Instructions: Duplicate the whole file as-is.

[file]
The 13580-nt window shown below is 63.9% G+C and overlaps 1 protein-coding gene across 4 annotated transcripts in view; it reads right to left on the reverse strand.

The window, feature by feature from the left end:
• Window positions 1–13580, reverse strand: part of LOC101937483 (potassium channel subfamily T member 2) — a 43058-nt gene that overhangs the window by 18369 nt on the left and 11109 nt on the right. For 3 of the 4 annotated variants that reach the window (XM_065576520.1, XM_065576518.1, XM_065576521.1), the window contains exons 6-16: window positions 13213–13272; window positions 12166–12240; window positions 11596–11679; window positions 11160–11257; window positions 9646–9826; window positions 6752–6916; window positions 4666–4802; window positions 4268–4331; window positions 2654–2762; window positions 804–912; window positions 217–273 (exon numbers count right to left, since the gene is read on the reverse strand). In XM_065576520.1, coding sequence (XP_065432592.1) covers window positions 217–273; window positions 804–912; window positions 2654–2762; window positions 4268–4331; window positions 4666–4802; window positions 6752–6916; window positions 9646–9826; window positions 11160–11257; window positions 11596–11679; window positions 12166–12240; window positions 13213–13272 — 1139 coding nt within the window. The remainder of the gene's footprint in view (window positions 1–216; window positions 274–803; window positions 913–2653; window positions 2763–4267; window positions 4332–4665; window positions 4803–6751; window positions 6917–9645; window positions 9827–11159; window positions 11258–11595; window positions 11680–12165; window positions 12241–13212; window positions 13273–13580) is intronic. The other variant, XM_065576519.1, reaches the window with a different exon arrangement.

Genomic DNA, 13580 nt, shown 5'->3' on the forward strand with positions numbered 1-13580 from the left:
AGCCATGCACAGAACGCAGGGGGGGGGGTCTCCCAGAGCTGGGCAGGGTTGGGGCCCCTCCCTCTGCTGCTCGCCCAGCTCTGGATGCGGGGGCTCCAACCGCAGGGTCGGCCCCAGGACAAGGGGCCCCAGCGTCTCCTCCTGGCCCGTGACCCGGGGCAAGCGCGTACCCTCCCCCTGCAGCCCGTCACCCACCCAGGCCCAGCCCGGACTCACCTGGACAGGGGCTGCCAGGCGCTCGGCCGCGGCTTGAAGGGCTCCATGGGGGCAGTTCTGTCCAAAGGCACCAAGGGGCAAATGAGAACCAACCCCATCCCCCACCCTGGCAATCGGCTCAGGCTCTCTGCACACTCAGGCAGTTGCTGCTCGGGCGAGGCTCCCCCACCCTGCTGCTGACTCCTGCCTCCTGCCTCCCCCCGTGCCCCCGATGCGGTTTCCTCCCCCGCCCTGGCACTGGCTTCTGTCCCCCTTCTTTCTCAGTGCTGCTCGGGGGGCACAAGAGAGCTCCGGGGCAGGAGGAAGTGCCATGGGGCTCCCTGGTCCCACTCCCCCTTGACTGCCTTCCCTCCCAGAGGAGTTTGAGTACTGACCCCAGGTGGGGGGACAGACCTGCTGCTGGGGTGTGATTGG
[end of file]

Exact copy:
The 13580-nt window shown below is 63.9% G+C and overlaps 1 protein-coding gene across 4 annotated transcripts in view; it reads right to left on the reverse strand.

The window, feature by feature from the left end:
• Window positions 1–13580, reverse strand: part of LOC101937483 (potassium channel subfamily T member 2) — a 43058-nt gene that overhangs the window by 18369 nt on the left and 11109 nt on the right. For 3 of the 4 annotated variants that reach the window (XM_065576520.1, XM_065576518.1, XM_065576521.1), the window contains exons 6-16: window positions 13213–13272; window positions 12166–12240; window positions 11596–11679; window positions 11160–11257; window positions 9646–9826; window positions 6752–6916; window positions 4666–4802; window positions 4268–4331; window positions 2654–2762; window positions 804–912; window positions 217–273 (exon numbers count right to left, since the gene is read on the reverse strand). In XM_065576520.1, coding sequence (XP_065432592.1) covers window positions 217–273; window positions 804–912; window positions 2654–2762; window positions 4268–4331; window positions 4666–4802; window positions 6752–6916; window positions 9646–9826; window positions 11160–11257; window positions 11596–11679; window positions 12166–12240; window positions 13213–13272 — 1139 coding nt within the window. The remainder of the gene's footprint in view (window positions 1–216; window positions 274–803; window positions 913–2653; window positions 2763–4267; window positions 4332–4665; window positions 4803–6751; window positions 6917–9645; window positions 9827–11159; window positions 11258–11595; window positions 11680–12165; window positions 12241–13212; window positions 13273–13580) is intronic. The other variant, XM_065576519.1, reaches the window with a different exon arrangement.

Genomic DNA, 13580 nt, shown 5'->3' on the forward strand with positions numbered 1-13580 from the left:
AGCCATGCACAGAACGCAGGGGGGGGGGTCTCCCAGAGCTGGGCAGGGTTGGGGCCCCTCCCTCTGCTGCTCGCCCAGCTCTGGATGCGGGGGCTCCAACCGCAGGGTCGGCCCCAGGACAAGGGGCCCCAGCGTCTCCTCCTGGCCCGTGACCCGGGGCAAGCGCGTACCCTCCCCCTGCAGCCCGTCACCCACCCAGGCCCAGCCCGGACTCACCTGGACAGGGGCTGCCAGGCGCTCGGCCGCGGCTTGAAGGGCTCCATGGGGGCAGTTCTGTCCAAAGGCACCAAGGGGCAAATGAGAACCAACCCCATCCCCCACCCTGGCAATCGGCTCAGGCTCTCTGCACACTCAGGCAGTTGCTGCTCGGGCGAGGCTCCCCCACCCTGCTGCTGACTCCTGCCTCCTGCCTCCCCCCGTGCCCCCGATGCGGTTTCCTCCCCCGCCCTGGCACTGGCTTCTGTCCCCCTTCTTTCTCAGTGCTGCTCGGGGGGCACAAGAGAGCTCCGGGGCAGGAGGAAGTGCCATGGGGCTCCCTGGTCCCACTCCCCCTTGACTGCCTTCCCTCCCAGAGGAGTTTGAGTACTGACCCCAGGTGGGGGGACAGACCTGCTGCTGGGGTGTGATTGG